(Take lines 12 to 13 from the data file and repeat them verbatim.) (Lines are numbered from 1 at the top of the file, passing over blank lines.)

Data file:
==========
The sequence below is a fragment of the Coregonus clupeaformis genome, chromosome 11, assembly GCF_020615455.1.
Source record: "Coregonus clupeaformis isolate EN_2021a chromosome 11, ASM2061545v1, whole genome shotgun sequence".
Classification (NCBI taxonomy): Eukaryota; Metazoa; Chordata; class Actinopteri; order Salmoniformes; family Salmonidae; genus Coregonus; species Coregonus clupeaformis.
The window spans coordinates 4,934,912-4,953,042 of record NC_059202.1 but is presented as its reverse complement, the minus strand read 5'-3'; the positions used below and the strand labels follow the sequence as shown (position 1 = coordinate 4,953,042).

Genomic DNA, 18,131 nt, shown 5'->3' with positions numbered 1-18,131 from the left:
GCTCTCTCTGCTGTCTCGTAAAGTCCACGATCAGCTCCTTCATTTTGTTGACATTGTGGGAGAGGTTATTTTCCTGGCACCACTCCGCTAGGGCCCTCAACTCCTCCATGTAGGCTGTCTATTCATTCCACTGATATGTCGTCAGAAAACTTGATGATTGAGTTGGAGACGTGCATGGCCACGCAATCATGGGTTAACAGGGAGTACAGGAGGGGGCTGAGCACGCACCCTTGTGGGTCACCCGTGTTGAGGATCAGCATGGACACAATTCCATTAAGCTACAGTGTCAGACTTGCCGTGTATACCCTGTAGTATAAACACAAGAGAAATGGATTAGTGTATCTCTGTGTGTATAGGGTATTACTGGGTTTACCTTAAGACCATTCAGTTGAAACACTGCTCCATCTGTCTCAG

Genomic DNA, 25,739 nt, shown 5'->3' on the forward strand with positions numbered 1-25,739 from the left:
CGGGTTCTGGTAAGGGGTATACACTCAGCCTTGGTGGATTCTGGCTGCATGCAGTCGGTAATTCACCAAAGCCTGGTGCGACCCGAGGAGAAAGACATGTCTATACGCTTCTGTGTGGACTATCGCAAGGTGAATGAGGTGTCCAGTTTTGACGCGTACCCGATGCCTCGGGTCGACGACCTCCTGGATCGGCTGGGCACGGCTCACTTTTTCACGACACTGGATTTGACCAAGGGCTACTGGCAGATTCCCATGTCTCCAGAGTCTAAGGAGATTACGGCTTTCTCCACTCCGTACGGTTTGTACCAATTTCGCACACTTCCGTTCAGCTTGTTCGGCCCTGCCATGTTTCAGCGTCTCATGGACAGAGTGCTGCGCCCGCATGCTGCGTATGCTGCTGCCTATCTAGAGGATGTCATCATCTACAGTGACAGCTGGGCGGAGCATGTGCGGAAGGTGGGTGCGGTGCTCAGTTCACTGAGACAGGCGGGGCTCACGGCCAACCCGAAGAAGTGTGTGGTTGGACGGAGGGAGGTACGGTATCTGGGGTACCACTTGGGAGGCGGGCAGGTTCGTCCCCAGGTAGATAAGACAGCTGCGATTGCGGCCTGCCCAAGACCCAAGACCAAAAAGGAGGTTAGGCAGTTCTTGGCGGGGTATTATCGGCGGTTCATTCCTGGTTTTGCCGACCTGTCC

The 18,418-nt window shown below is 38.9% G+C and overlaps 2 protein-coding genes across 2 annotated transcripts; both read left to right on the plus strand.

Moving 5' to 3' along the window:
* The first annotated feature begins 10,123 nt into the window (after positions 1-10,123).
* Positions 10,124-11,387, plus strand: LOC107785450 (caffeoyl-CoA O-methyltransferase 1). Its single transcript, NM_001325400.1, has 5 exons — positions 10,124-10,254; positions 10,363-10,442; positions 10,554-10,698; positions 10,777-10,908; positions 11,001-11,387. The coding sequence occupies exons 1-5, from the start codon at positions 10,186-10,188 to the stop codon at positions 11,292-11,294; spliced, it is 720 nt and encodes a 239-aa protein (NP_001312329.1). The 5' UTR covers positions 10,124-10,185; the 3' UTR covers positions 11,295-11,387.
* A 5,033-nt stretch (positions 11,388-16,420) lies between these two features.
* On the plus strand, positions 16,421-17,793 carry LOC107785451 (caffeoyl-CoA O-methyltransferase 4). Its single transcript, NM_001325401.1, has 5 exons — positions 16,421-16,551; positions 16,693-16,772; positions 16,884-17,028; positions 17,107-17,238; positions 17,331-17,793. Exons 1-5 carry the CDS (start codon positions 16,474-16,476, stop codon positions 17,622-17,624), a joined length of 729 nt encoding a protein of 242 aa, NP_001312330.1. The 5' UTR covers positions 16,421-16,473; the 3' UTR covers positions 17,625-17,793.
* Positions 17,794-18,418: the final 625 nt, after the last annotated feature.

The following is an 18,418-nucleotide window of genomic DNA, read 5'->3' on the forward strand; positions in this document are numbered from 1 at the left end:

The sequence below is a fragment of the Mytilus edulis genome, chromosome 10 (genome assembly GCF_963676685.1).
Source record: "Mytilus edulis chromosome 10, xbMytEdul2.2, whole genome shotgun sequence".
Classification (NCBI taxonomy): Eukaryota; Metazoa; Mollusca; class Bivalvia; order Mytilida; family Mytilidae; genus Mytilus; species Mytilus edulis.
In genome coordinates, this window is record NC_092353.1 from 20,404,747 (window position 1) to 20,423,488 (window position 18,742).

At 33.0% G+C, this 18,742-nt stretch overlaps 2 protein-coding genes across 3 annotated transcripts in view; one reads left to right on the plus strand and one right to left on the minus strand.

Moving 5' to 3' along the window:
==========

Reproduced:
* Positions 10,124-11,387, plus strand: LOC107785450 (caffeoyl-CoA O-methyltransferase 1). Its single transcript, NM_001325400.1, has 5 exons — positions 10,124-10,254; positions 10,363-10,442; positions 10,554-10,698; positions 10,777-10,908; positions 11,001-11,387. The coding sequence occupies exons 1-5, from the start codon at positions 10,186-10,188 to the stop codon at positions 11,292-11,294; spliced, it is 720 nt and encodes a 239-aa protein (NP_001312329.1). The 5' UTR covers positions 10,124-10,185; the 3' UTR covers positions 11,295-11,387.
* A 5,033-nt stretch (positions 11,388-16,420) lies between these two features.